April 12, 2006

THE TRICK IS NOT TO CARE ABOUT ANYONE BUT YOURSELF:

An Iranian Missile Crisis? (David Ignatius, April 12, 2006, Washington Post)

The emerging confrontation between the United States and Iran is "the Cuban missile crisis in slow motion," argues Graham Allison, the Harvard University professor who wrote the classic study of President John F. Kennedy's 1962 showdown with the Soviet Union that narrowly averted nuclear war. [...]

Allison argues that Bush's dilemma is similar to the one that confronted Kennedy in 1962. His advisers are telling him that he may face a stark choice -- either to acquiesce in the acquisition of nuclear weapons by a dangerous adversary, or risk war to stop that nuclear fait accompli . Hard-liners warned JFK that alternative courses of action would only delay the inevitable day of reckoning, and Bush is probably hearing similar advice now.

Kennedy's genius was to reject the Cuba options proposed by his advisers, hawk and dove alike, and choose his own peculiar outside-the-box strategy. He issued a deadline but privately delayed it; he answered a first, flexible message from Soviet Premier Nikita Khrushchev but not a second unyielding one; he said he would never take U.S. missiles out of Turkey, as the Soviets were demanding, and then secretly did precisely that. Disaster was avoided because Khrushchev believed Kennedy was willing to risk war -- but wanted to avoid it.


You pretty much have to be a Realist to argue that a policy that locked Castro in place in perpetuity -- rendering Cuba so backwards impoverished and oppressed that hundreds of thousands have risked and lost their lives in the dangerous Gulf crossing and those still stuck there have a GDP per capita of just $3,300 -- was a stroke of genius. JFK's was the genius of Chamberlain.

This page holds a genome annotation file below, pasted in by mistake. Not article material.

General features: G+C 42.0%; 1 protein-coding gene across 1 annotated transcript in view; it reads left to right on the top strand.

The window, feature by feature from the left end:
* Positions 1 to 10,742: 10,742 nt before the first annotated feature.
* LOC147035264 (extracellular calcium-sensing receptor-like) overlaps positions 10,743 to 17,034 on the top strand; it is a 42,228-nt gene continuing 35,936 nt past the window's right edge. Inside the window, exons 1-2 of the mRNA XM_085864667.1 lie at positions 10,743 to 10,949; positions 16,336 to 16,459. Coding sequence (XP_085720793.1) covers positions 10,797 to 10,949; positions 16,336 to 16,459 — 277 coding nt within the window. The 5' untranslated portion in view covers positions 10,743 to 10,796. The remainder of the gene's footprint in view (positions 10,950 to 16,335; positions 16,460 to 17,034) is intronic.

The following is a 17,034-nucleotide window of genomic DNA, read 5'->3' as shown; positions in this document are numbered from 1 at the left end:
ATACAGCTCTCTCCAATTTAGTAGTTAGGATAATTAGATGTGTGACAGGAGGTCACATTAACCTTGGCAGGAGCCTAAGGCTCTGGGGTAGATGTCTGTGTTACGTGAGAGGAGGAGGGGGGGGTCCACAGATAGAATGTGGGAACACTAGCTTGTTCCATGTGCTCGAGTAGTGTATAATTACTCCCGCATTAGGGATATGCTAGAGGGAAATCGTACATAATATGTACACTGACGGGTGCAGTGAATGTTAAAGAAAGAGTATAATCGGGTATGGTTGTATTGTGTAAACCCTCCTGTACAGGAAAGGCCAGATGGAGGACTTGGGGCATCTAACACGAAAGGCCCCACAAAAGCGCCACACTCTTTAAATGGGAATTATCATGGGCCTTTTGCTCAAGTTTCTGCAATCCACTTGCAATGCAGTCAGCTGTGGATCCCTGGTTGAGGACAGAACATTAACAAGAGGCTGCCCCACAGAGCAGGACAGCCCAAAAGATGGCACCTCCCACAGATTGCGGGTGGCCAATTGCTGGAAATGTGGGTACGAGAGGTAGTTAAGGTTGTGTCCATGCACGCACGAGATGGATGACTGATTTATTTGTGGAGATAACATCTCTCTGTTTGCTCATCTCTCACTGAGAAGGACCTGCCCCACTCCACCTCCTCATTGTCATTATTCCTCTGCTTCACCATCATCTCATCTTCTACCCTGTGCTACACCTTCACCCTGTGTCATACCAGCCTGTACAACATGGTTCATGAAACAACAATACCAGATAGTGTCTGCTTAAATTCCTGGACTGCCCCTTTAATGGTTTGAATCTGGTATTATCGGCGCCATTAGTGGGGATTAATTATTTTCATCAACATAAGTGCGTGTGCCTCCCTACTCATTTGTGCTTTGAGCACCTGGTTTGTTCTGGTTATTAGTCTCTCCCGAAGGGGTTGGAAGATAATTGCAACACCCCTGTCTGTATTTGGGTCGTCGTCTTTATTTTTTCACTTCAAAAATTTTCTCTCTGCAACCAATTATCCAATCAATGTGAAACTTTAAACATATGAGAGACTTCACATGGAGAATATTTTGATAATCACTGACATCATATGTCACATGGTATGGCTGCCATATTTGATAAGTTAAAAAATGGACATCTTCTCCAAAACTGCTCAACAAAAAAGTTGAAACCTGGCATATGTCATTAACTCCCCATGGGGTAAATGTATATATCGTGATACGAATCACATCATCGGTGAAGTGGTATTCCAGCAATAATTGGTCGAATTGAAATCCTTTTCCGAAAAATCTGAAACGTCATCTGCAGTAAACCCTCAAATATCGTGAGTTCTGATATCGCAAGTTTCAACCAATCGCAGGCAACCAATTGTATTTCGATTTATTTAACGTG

Posted by Orrin Judd at April 12, 2006 4:55 PM
Comments

OJ,

Forget about Realist speak: What I want to know is why David Ignatius or the WaPo cannot talk in anything other than parallels. This situation is in no way similar to the Cuban Missile Crisis.

Posted by: Brad S at April 12, 2006 5:27 PM

No? We had a moral obligation to the Cuban people then and the Iranian people now. We failed the Cubans but oughtn't repeat the mistake.

Posted by: oj at April 12, 2006 5:33 PM

Now that Chavez is getting into bed with Amadinejad, we really do have a Cuban Missle Crisis II brewing. I hope we get to take out Hugo and the Mullahs.

Posted by: Pepys at April 12, 2006 5:47 PM

We don't have any moral obligation to the Iranian people.

Posted by: David Cohen at April 12, 2006 5:49 PM

Never mind realist. You'd have to be an imbecile.

Posted by: george at April 12, 2006 5:49 PM

David:

Are they not made in His Image?

Posted by: oj at April 12, 2006 5:58 PM

Nothing particularly "Iranian" about that.

Posted by: David Cohen at April 12, 2006 6:17 PM

Iranian isn't particular.

Posted by: oj at April 12, 2006 6:22 PM

"We had a moral obligation to the Cuban people then and the Iranian people now." Why?

Kennedy surrendered the base in Turkey. The MSM has to twist and spin to make up a hero whose indecisiveness at the Bay of Pigs fiasco causes the deaths and imprisonment of millions of Cubans. We do have a moral obligation to the Cuban people because of Kennedy.

But we definitely don't have an obligation to the Iranians. If we do, then we would have an obligation to everybody in the world. That is a burden too heavy to bear. Americans are not equipped or want to bear regardless of what the Scripture says.

Iranians will never be boxed in like Cuba. Most of the world acknowledged America's hegemony over the Western hemisphere those days. There's no way our so-called allies would support us to box-in one of the largest oil producers in the world. If the US has any moral obligation to anyone, it is to her people, and leave the ingrate allies to fence for themselves.

Posted by: ic at April 12, 2006 6:46 PM

ic: Apparently because we have a free-floating obligation to go rescue other peoples from their governments.

Posted by: David Cohen at April 12, 2006 7:07 PM

ic:

They ain't heavy, they're our brothers.

Posted by: oj at April 12, 2006 7:32 PM

We have a moral obligation to help them because we can.

What power we have is from God, and we do not bear the sword in vain.